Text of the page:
Canada’s June inflation report will be front and center next week after U.S. inflation reached its highest level in four decades (at 9.1%). We anticipate Canada’s inflation rate will edge up to 8.0% from a year ago. That would be the highest since 1982. This continued acceleration was likely largely driven by higher food and energy prices – both of which have been boosted by global pressures. Oil prices rose another 4.8% from May and consumer food prices have been surging in part due to higher commodity prices and acute supply chain disruptions. Roughly half of inflation recently has been driven by forces beyond our borders by our count.
Some of those global price pressures have shown clear signs of easing, and we are cautiously optimistic that price growth will slow in the near-term. Global shipping costs (and times) have declined and wheat prices have reversed their surge on the initial Russian invasion of Ukraine. Oil prices have fallen 20% from early June, pushing gasoline prices lower into July. The largest domestic driver of inflation to-date has been higher house prices – and those have also shifted into reverse as early interest rate hikes cool housing markets.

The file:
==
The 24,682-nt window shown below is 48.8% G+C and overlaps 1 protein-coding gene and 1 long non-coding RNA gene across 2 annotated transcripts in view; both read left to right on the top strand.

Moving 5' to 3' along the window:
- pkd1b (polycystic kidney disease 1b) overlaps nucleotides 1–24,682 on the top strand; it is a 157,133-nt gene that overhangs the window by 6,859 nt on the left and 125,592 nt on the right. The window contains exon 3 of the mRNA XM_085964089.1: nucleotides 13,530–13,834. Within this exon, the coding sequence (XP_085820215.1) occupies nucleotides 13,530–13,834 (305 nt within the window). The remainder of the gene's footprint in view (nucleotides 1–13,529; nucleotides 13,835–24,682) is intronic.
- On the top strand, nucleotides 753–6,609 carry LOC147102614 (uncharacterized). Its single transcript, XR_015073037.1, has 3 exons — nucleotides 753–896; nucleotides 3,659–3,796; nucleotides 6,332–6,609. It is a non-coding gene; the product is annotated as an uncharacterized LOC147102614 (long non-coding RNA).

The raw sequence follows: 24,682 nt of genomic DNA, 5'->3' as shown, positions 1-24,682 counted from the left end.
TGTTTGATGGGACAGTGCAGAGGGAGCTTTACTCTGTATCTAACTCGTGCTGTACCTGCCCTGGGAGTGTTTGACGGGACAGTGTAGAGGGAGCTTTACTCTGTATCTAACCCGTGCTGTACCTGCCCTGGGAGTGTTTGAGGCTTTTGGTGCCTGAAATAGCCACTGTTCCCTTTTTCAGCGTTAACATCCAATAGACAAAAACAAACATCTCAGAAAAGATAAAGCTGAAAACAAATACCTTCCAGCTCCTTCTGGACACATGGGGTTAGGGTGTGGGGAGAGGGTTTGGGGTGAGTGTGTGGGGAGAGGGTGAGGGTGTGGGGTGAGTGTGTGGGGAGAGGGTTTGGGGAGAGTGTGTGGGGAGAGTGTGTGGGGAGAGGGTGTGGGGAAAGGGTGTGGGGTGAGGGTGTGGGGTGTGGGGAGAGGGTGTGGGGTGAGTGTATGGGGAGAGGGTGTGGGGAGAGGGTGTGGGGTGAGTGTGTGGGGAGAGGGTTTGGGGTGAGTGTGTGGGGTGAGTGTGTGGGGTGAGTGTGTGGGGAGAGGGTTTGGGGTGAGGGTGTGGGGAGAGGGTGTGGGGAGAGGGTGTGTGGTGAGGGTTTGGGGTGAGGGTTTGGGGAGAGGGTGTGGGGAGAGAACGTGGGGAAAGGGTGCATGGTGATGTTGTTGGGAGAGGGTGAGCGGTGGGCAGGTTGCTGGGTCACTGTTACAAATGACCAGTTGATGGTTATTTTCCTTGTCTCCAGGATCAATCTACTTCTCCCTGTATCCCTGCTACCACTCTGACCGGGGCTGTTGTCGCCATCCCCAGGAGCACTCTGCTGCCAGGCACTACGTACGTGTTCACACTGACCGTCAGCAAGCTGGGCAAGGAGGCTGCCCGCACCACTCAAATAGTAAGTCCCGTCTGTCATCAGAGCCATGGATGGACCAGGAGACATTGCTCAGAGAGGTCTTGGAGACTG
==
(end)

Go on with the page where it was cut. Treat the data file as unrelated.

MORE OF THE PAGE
Still, businesses are grappling with acute labour shortages and surging wage growth. Consumer demand is still very strong and the persistence of very high price growth has been pushing longer-run inflation expectations higher. Against that backdrop, inflation pressures are unlikely to ease sustainably to the BoC’s 1% to 3% target range until the economy, and labour markets, have cooled substantially. This week, the Bank of Canada “forcefully” hiked rates by a full percentage point to 2.5% (the mid-point of what the central bank sees as a ‘neutral’ 2% to 3% range), and flagged more hikes to come.
Week ahead data watch:
Statistics Canada’s advance estimate of Canadian may retail sales was up 1.6% from May. Our own tracking of card transactions is pointing to still high levels of consumer demand in June, supported also by recovering travel and hospitality spending, although spending has shown signs of plateauing at high levels.
Canadian housing starts are expected to fall slightly in June to 280,000 units- a level that is still extremely strong and consistent with the 276,000 permits issued the prior month in May. Lingering effects of strikes in the construction industry may impact June data, but will not drag on since negotiations have since been settled.